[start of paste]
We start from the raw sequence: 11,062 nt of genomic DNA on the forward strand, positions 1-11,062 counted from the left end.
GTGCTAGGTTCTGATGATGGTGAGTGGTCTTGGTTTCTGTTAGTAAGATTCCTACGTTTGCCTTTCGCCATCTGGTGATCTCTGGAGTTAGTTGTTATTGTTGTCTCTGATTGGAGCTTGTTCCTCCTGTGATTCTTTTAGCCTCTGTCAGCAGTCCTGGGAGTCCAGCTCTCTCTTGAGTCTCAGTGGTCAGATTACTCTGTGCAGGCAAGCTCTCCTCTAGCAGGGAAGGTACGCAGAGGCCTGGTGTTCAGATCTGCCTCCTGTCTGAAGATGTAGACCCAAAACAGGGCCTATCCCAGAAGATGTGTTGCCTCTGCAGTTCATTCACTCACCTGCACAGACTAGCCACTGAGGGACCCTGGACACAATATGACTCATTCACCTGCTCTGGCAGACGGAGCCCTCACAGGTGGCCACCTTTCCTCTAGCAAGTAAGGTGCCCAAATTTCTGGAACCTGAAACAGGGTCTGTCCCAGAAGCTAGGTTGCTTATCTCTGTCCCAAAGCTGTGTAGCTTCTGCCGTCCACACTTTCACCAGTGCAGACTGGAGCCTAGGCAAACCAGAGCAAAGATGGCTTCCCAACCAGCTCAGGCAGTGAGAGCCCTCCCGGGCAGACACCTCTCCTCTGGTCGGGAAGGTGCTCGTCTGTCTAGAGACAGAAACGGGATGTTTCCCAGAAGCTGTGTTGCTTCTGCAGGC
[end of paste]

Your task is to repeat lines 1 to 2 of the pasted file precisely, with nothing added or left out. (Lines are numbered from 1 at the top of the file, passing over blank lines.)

We start from the raw sequence: 11,062 nt of genomic DNA on the forward strand, positions 1-11,062 counted from the left end.
GTGCTAGGTTCTGATGATGGTGAGTGGTCTTGGTTTCTGTTAGTAAGATTCCTACGTTTGCCTTTCGCCATCTGGTGATCTCTGGAGTTAGTTGTTATTGTTGTCTCTGATTGGAGCTTGTTCCTCCTGTGATTCTTTTAGCCTCTGTCAGCAGTCCTGGGAGTCCAGCTCTCTCTTGAGTCTCAGTGGTCAGATTACTCTGTGCAGGCAAGCTCTCCTCTAGCAGGGAAGGTACGCAGAGGCCTGGTGTTCAGATCTGCCTCCTGTCTGAAGATGTAGACCCAAAACAGGGCCTATCCCAGAAGATGTGTTGCCTCTGCAGTTCATTCACTCACCTGCACAGACTAGCCACTGAGGGACCCTGGACACAATATGACTCATTCACCTGCTCTGGCAGACGGAGCCCTCACAGGTGGCCACCTTTCCTCTAGCAAGTAAGGTGCCCAAATTTCTGGAACCTGAAACAGGGTCTGTCCCAGAAGCTAGGTTGCTTATCTCTGTCCCAAAGCTGTGTAGCTTCTGCCGTCCACACTTTCACCAGTGCAGACTGGAGCCTAGGCAAACCAGAGCAAAGATGGCTTCCCAACCAGCTCAGGCAGTGAGAGCCCTCCCGGGCAGACACCTCTCCTCTGGTCGGGAAGGTGCTCGTCTGTCTAGAGACAGAAACGGGATGTTTCCCAGAAGCTGTGTTGCTTCTGCAGGC